Surgery may be the only treatment necessary in some situations. The most appropriate surgery for you will depend on the size of the tumor, whether or not it has spread, and your overall state of health.

  • Extraction of part of the kidney (partial nephrectomy)

Only the part of the kidney that contains the tumor is removed. Usually this is only possible if the tumor is smaller than 4 cm, though occasionally the procedure can be performed in larger growths.

The aim is to eliminate all of the tumor while saving the most normal tissue possible so that the kidney can function.

A partial nephrectomy may be done when it is important to try to keep the kidney even though it has been affected by the cancer, such as when a person has kidney disease and the affected kidney is the only one that is capable of functioning.

  • Extraction of the entire kidney (total nephrectomy)

The whole kidney and part of the surrounding tissue are removed. Also, some lymph nodes may also be removed to see if they contain cancer cells.

A person can lead a totally normal life with just one kidney. Having a kidney removed is major surgery, and to be able to undergo the procedure you will have to be in good physical condition.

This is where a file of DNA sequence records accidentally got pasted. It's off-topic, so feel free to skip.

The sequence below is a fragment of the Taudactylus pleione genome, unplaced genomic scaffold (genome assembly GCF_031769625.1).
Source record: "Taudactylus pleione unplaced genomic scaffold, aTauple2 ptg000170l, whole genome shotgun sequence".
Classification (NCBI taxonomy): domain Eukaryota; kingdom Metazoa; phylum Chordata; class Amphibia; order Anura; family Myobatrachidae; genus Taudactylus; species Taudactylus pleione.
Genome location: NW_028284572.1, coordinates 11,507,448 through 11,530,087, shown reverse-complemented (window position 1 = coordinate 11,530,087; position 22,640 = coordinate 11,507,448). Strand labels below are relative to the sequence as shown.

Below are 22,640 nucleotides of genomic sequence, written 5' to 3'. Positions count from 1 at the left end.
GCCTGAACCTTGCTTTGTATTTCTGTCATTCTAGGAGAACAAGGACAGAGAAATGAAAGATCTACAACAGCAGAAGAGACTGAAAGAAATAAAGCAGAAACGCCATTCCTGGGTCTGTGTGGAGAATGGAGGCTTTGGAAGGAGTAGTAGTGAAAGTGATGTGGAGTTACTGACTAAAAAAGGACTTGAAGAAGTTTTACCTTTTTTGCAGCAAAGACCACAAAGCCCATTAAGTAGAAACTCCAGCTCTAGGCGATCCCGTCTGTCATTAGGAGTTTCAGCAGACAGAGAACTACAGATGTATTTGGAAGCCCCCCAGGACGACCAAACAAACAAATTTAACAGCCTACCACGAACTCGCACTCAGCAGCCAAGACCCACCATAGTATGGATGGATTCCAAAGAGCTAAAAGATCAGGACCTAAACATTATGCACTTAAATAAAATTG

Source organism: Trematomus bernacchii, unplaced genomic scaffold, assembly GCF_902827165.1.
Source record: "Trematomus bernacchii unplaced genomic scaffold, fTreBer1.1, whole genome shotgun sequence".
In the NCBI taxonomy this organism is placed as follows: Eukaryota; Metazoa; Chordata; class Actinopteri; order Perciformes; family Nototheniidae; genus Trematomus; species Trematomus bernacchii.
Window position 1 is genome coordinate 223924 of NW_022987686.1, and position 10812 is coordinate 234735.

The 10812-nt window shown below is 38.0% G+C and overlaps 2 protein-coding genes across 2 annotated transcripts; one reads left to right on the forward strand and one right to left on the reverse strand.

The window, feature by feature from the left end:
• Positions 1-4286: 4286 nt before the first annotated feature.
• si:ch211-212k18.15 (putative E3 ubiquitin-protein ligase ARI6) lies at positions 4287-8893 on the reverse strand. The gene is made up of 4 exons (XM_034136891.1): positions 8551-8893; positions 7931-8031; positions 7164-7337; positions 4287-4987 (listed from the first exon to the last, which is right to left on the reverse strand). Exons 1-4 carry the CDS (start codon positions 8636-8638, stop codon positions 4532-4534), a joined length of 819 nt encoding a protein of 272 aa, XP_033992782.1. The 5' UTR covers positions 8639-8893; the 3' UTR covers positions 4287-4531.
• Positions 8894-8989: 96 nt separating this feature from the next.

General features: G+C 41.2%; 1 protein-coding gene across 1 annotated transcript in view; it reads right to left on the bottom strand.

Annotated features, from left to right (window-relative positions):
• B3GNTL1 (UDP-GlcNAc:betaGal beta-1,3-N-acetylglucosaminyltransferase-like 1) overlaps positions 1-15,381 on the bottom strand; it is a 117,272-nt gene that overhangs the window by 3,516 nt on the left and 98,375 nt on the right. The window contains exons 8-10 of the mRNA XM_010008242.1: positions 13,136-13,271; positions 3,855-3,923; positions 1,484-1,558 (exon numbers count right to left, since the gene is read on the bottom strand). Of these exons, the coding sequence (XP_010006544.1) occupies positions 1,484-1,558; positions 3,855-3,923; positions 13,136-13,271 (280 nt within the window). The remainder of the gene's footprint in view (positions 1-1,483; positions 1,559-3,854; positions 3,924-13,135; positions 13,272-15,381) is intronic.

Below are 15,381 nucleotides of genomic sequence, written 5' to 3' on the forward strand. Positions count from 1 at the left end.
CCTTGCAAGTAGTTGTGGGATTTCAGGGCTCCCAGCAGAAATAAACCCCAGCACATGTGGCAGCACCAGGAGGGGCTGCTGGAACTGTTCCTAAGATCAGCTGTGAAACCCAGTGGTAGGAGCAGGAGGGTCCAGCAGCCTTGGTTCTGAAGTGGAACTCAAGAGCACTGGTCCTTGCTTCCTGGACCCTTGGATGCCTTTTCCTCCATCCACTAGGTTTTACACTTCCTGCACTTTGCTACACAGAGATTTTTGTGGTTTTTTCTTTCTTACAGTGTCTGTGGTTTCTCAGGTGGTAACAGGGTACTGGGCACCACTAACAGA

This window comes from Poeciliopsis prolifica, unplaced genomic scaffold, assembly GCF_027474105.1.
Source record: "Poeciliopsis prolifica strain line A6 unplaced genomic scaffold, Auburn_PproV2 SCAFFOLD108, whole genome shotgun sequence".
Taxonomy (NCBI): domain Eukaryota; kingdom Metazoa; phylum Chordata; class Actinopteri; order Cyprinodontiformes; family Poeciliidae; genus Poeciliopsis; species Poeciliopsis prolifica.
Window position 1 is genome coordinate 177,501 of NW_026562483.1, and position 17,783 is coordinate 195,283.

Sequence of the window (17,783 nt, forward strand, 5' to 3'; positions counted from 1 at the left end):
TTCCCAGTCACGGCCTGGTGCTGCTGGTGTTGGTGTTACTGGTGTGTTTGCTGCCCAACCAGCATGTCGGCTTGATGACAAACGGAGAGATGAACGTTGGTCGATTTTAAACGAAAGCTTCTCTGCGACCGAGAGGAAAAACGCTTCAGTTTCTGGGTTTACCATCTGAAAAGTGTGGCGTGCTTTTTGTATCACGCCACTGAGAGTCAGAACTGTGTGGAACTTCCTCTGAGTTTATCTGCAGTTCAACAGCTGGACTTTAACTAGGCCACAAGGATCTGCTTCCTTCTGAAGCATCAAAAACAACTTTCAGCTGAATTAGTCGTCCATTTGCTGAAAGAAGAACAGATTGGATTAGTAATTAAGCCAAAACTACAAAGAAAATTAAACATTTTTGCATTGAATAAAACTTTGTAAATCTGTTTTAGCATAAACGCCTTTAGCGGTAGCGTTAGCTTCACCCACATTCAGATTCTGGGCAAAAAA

A nephrectomy can be performed using minimally invasive techniques (laparoscopic surgery), speeding up recovery times.

  • Nephrectomy when the cancer has spread

If the cancer has spread to other parts of the body (metastatic), an operation may be performed if the tumor is causing such symptoms as pain or bleeding or is affecting the blood's chemical balance.

You may receive targeted therapy or drugs and biological therapy to reduce the size of the tumor before being operated on.

Although in this case the operation does not often cure the cancer, it can help other treatments provide improved results and prolong life.

However, these potential advantages must be weighed against all the effects of having major surgery. It can be very difficult to decide whether to go ahead with an operation of these characteristics. It is important to talk to your doctors about the benefits and disadvantages in order to make the best decision.

  • Surgery to remove metastatic kidney cancer.

Rarely, surgery may be used to remove metastases in another part of the body, such as the lungs. It is only possible if the cancer has spread into a confined area.

It is also important that you be in a good overall state of health in order to cope with the effects of the surgery. Eliminating a metastasis can help control cancer for a longer period of time.